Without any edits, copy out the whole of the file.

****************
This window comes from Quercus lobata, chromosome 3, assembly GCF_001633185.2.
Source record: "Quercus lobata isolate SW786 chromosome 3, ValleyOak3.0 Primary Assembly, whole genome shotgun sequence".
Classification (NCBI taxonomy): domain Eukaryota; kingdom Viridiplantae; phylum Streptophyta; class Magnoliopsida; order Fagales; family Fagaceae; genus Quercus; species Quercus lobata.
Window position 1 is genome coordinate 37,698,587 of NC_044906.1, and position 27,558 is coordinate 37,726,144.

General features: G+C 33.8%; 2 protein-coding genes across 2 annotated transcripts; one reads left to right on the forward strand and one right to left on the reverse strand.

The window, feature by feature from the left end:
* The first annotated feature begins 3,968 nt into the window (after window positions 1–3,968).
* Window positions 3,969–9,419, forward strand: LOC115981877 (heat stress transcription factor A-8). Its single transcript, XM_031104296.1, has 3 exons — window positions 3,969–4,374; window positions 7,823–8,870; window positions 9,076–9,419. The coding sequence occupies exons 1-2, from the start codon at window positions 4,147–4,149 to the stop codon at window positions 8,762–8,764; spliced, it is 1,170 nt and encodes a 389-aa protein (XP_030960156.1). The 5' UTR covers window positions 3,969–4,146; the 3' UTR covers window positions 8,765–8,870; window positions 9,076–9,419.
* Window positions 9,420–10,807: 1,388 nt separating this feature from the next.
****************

This window comes from Quercus lobata, chromosome 3, assembly GCF_001633185.2.
Source record: "Quercus lobata isolate SW786 chromosome 3, ValleyOak3.0 Primary Assembly, whole genome shotgun sequence".
Classification (NCBI taxonomy): domain Eukaryota; kingdom Viridiplantae; phylum Streptophyta; class Magnoliopsida; order Fagales; family Fagaceae; genus Quercus; species Quercus lobata.
Window position 1 is genome coordinate 37,698,587 of NC_044906.1, and position 27,558 is coordinate 37,726,144.

General features: G+C 33.8%; 2 protein-coding genes across 2 annotated transcripts; one reads left to right on the forward strand and one right to left on the reverse strand.

The window, feature by feature from the left end:
* The first annotated feature begins 3,968 nt into the window (after window positions 1–3,968).
* Window positions 3,969–9,419, forward strand: LOC115981877 (heat stress transcription factor A-8). Its single transcript, XM_031104296.1, has 3 exons — window positions 3,969–4,374; window positions 7,823–8,870; window positions 9,076–9,419. The coding sequence occupies exons 1-2, from the start codon at window positions 4,147–4,149 to the stop codon at window positions 8,762–8,764; spliced, it is 1,170 nt and encodes a 389-aa protein (XP_030960156.1). The 5' UTR covers window positions 3,969–4,146; the 3' UTR covers window positions 8,765–8,870; window positions 9,076–9,419.
* Window positions 9,420–10,807: 1,388 nt separating this feature from the next.